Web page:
This week Washington Post columnist Michelle Singletary will be hosting an on-line discussion about Anne Kreamer’s book, It’s Always Personal: Emotion In The New Workplace. In her column this week, Singletary begins with a confession of sorts. ”I’ve cried on the job. Many times.”
She describes being reduced to tears while working at a newspaper whose editor consistently treated African-American employees unfairly: “I did most of my weeping in the restroom because I didn’t want the editor to see me cry. Even now, the memories of working with that supervisor still sting.”
I have similar memories. My first boss liked to belittle and verbally abuse her female assistants (the male ones, not so much). When she was on a tear, I often retreated to what the other assistants called “the crying room”, the floor’s one private bathroom with a door that locked. It was our safe haven when we needed to blow off some steam by having a good cry. I mostly recall us crying because we were angry and frustrated, as opposed to sad or hurt, but we were still secretive about it, especially me. MamaSharper impressed on me early on not to cry in public—partly, I think, because she was raised in a WASP family with the usual deep-seated WASP dislike of emotionality, but also because she knew women’s tears always counted against them in our culture, especially in the workplace.
Singletary says in her column:
One of the many pieces of advice you hear about working is to never let your boss see you cry, especially if you’re a woman, even if your boss is a woman. But is this advice still relevant? Can women cry and still be taken seriously?
I’d argue that women’s public displays of strong emotion are nearly always going to be used against us, including tears. And when it comes to women’s tears versus men’s tears, there’s an especially vexing double standard. House Speaker John Boehner’s waterworks are treated as a reassuring sign that the dour old hardass is secretly a nice guy but if Nancy Pelosi had cried in public as often as he did she’d have been reviled as too soft for the Speaker’s job (of course, because she was as tough-talking as her male predecessors she was reviled as a ball-busting harpy. Can’t. Win.) The last thing I need is to be thought of as a hysterical female, so I keep a tight leash on my emotions while in the office. I recently slipped up, though.
A few months back, after an especially horrible week of family trouble—the culmination of an especially horrible year of family trouble—a client of mine whom I was enormously fond of died suddenly. My assistant and I were trying to sort out how to proceed with her existing contracts when I choked up and then, much to my shock, completely lost it. My assistant swiftly closed the door, which made me feel even worse—proof I was sobbing in public!—but she was nothing but sympathetic, and even brought me some flowers the next day. Still, I was deeply relieved that I hadn’t burst into tears in a meeting or while dealing with a client. I still feel mortified remembering it, which makes me worry that I’m becoming one of those people who thinks suppressing her emotions is a good thing.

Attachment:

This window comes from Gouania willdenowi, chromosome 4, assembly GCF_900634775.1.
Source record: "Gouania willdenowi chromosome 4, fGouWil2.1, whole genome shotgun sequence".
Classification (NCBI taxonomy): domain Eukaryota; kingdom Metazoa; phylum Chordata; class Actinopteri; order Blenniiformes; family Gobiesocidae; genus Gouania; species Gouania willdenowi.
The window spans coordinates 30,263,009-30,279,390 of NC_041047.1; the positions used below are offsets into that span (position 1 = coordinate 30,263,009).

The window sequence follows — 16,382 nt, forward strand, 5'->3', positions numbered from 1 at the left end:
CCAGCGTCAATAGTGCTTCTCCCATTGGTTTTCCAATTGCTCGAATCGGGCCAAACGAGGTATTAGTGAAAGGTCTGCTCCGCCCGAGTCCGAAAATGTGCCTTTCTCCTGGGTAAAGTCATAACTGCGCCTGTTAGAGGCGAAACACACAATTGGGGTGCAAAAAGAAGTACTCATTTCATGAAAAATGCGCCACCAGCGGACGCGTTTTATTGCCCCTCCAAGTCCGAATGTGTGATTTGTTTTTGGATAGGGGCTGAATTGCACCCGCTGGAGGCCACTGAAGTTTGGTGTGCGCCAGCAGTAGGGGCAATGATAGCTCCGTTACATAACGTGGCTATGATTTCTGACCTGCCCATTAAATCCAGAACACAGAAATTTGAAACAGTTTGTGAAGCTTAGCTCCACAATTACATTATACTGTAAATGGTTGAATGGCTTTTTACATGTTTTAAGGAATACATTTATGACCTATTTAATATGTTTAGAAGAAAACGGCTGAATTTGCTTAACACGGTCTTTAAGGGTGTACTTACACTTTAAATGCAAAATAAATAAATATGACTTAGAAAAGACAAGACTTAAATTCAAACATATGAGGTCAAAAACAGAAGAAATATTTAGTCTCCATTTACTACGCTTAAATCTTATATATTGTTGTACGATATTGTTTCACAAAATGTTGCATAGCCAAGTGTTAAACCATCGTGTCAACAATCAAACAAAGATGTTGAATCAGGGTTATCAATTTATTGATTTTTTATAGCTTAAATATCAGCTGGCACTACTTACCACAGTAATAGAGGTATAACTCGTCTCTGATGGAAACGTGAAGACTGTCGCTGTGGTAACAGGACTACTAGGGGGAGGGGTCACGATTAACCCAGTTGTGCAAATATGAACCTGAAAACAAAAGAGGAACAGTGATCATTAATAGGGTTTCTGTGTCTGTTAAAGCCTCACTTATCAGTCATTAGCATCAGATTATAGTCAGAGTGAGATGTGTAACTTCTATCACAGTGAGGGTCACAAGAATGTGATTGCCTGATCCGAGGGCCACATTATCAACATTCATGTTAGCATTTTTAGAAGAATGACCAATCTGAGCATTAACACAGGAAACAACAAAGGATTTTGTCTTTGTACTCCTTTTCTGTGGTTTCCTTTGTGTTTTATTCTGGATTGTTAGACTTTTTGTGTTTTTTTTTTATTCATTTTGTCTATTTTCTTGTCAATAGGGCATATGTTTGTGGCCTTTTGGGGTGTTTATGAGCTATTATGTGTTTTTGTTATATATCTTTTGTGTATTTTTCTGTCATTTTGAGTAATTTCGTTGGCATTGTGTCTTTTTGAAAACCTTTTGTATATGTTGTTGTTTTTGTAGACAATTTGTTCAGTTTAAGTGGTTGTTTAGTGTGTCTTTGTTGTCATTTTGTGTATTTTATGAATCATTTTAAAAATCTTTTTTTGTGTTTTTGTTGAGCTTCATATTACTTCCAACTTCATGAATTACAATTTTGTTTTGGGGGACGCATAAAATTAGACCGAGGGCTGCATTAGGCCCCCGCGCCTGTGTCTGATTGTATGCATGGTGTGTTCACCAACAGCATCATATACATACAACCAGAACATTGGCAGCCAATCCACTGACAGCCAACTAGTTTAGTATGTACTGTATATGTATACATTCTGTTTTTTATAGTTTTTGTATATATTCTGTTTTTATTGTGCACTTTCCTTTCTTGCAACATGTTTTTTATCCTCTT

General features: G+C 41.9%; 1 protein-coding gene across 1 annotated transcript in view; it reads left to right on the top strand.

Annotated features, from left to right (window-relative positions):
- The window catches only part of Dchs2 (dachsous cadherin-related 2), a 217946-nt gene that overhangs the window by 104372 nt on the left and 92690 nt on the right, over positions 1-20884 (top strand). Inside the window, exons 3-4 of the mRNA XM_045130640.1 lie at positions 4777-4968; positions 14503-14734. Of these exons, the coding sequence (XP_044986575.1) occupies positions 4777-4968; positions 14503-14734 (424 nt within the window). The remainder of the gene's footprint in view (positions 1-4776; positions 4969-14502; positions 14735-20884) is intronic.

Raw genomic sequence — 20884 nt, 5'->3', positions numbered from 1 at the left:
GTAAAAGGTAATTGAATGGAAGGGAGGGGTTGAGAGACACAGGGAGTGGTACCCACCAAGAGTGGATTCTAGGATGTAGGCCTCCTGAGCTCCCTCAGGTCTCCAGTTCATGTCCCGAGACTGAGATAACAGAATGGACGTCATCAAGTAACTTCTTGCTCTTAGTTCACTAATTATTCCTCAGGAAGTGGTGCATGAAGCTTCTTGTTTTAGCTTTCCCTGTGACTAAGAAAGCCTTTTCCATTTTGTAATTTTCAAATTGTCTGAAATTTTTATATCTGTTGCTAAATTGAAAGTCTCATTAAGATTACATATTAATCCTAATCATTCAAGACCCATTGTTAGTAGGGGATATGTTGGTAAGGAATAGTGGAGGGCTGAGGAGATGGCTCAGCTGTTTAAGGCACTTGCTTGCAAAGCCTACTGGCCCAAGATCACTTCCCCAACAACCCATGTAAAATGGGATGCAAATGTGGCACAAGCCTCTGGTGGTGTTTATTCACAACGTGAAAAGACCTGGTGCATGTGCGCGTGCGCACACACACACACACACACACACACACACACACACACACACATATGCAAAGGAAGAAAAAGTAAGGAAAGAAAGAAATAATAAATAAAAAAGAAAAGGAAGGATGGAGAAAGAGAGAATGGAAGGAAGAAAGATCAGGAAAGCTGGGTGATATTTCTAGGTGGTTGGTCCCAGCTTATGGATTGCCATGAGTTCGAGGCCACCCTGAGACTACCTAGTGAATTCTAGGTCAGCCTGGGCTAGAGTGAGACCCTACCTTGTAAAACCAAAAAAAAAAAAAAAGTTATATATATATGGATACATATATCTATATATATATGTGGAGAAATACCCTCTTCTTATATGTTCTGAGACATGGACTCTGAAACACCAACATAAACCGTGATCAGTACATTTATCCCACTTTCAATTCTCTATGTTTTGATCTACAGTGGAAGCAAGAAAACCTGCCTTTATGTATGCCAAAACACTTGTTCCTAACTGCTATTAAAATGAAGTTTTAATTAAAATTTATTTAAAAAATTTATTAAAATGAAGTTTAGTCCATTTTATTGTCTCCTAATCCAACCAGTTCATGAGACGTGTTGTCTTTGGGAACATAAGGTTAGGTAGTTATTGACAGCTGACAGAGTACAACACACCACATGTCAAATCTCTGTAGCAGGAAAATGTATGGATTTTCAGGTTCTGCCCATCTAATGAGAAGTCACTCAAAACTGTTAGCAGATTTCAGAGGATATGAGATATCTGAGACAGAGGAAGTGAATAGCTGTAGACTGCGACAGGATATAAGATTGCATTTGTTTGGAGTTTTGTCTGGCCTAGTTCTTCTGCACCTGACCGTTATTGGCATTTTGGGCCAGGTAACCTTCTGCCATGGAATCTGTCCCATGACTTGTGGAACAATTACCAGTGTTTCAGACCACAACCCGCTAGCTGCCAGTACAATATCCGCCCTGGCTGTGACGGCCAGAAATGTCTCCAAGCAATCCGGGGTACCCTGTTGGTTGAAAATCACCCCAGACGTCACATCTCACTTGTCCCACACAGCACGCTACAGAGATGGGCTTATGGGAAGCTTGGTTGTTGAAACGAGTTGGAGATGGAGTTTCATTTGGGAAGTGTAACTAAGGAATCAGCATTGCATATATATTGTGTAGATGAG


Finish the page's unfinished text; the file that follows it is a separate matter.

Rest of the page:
Kreamer’s research for It’s Always Personal concluded that:
Women cry on the job more than men. Forty-one percent of women said they have cried at work, compared with just 9 percent of men. But because women are often embarrassed when the tears come, they are also the most critical of workplace weeping, Kreamer’s research shows. And yet, she says just about every woman she spoke with during her research admitted to having cried at work. And they all wished they hadn’t.
“In spite of all the benefits of tears, our culture has negative, unaccommodating attitudes toward public crying,” she writes.
Is this shame and negativity surrounding tears in the workplace something that should change? Can women cry and still be taken seriously in a society that already stereotypes us as weak and foolishly emotional? Have any of you ever cried at work and if so, were there negative repercussions?